The other day my 11-year-old Portuguese niece begged me to help her out with her English homework. She had written a short essay and she asked if I could go over it. I couldn’t help but notice her very first sentence:
“I waked up at 7am to go to school.”
When I asked her what was wrong with it she immediately replied: “waking up at 7am, that’s way too early for me.”
Close enough, I thought, but not exactly.
I then told her she got the verb conjugation wrong: “It’s not ‘I waked up’, but, ‘I woke up’”. She looked confused. “The verb ‘wake’ is irregular”, I explained.
As she stared at the long list of irregular verbs in her textbook, I kept on wondering about these ‘irregularities’ within language.
Irregular verbal movements
The English language has more than 300 irregular verbs and they are so frequent that, when you use a verb, there is a 50% chance that it will be irregular.
But, will this ever change? I mean we did use to say “I holp you” instead of “I helped you”, and the New York Times did publish a headline in 1924 where they said “throve” and not “thrived”.
It’s very common for language to change over time, but understanding when it changes and why, is less so. Can we say for certain that there is a trend for irregular verbs to become regular? If that happens with verbs what about words or expressions?
Although Unbabel employs a number of very talented linguists, I’m definitely not one of them, but this was keeping me awake at night. So, I grabbed a book called “The Uncharted: Big Data as a Lens on Human Culture”, written by Erez Aiden and Jean-Baptiste Michel, from the shelf and gave it a read.
The book takes a look at the use of huge amounts of digital information to track changes in language, culture and history — they call it “culturonomics.” The authors explain how they partnered up with Google to create something called the Ngram Viewer which is a tool that instantly analyses all the books written between 1800 and 2008 in Google’s digital library, the biggest in the world with more than 30 million books. Through this amazing and highly-addictive tool you can understand how often a word is used, when it disappeared, compare it with other words, and so on.
Will we ever ‘regularise’ the situation?
Regularisation is what linguists have called the process of an irregular verb becoming regular, and, apparently, once that happens, there is no going back. However, despite the “irregularities” these verbs are very frequent and therefore easy to remember. That’s why most linguists predict that the verbs we frequently use will most likely stay irregular, opposed to those we rarely use.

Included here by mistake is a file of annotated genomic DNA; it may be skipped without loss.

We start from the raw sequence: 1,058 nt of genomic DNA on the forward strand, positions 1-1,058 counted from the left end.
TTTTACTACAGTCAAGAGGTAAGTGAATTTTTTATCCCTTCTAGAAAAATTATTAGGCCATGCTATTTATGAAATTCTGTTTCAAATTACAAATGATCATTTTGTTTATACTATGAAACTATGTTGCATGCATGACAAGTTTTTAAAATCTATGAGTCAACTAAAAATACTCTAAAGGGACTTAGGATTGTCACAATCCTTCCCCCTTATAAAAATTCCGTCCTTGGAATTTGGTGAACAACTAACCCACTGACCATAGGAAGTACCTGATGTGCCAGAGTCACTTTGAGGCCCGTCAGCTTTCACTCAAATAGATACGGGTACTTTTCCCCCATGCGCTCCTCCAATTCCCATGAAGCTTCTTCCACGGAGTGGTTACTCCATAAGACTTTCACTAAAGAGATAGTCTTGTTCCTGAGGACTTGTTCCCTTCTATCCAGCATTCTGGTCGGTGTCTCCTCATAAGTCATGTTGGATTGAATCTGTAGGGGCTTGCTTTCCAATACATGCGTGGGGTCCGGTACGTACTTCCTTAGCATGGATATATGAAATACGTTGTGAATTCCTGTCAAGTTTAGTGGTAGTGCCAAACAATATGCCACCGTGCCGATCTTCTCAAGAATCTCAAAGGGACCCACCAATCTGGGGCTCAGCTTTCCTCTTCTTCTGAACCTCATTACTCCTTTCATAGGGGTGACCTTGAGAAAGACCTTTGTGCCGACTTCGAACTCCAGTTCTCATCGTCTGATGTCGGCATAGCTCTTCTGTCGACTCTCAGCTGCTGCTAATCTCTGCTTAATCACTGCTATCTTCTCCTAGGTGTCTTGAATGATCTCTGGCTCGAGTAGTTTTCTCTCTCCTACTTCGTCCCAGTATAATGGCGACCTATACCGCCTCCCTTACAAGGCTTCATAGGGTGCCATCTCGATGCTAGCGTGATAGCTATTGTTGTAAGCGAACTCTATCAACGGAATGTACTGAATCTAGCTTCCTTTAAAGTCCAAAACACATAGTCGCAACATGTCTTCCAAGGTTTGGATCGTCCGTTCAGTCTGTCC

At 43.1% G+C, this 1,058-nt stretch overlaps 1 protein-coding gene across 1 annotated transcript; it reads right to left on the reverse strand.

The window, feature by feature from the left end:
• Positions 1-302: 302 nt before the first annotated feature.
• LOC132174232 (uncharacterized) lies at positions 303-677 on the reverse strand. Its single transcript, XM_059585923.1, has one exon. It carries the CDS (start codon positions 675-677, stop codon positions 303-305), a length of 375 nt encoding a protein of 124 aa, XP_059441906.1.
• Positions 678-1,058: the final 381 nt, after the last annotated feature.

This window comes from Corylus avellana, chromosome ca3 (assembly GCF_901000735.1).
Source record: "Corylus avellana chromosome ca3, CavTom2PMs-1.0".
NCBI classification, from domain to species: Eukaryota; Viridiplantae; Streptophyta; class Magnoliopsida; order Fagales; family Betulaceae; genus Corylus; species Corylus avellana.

This is somewhat of a natural selection. Stronger verbs will survive in their natural form (for up to 12 centuries) and the weaker ones will adapt. That’s why “throve” disappeared and “drove” still remains, because the second verb is much more more frequently used. As seen below, it was in the mid-1930s that “thrived” began to thrive more than “throve.”
So what casualties await us? According to many linguists the verb “wed” will most likely become “wedded” in a very near future. Ring the bells!
A sexual revolution in the Summer of Love
But, if verbs change what about common expressions?
When did we start to have ‘mixed feelings’? Why did we start looking at the ‘near future’? When did things ‘get out of hand’? Or when did we have the ‘best of both worlds’? How about ‘having sex’ vs ‘making love’?
You can see that by 1994 lovemaking reached its peak (quiet there, you in the back), while sex began to rise in the 1960s and eventually took over in the early 2000s. I guess the countercultural “sexual revolution” had its intended effect! Traditional codes of behaviour relating to sexuality were clearly turned upside down from the Summer of Love onwards.
In the decades that followed, the frequency of the word “sex” increased. We started talking about birth control, sexually transmitted diseases, and, in the late 1990’s and early 2000’s, a certain TV show called ‘Sex and the City’ aired in the US and around the world.
Here are a few more examples:
“Get out of hand”
“Best of both worlds”
“Language isn’t only changing, it’s growing!”
Frenemy, YOLO, bromance, clickbait, crowdfund, binge-watch, Brexit — all new words added to our dictionaries over the last decade to name just a few.
Between 1950 and 2000, English, which had stabilised as a language since 1900, entered a new period of growth; just looking at the last decade that’s even more so. According to Erez Aiden and Jean-Baptiste Michel we currently have about 8,400 new words entering the English language each year.
On the one hand we are removing the complexities of language through continued usage, but we just can’t stop adding new words to our vocabulary.
Why? Quite possibly because we are more connected to, and communicate with, each other more than ever before. Language is a reflection of the way we see and understand the world around us. As our perceptions change, so too does the language we use to describe them.
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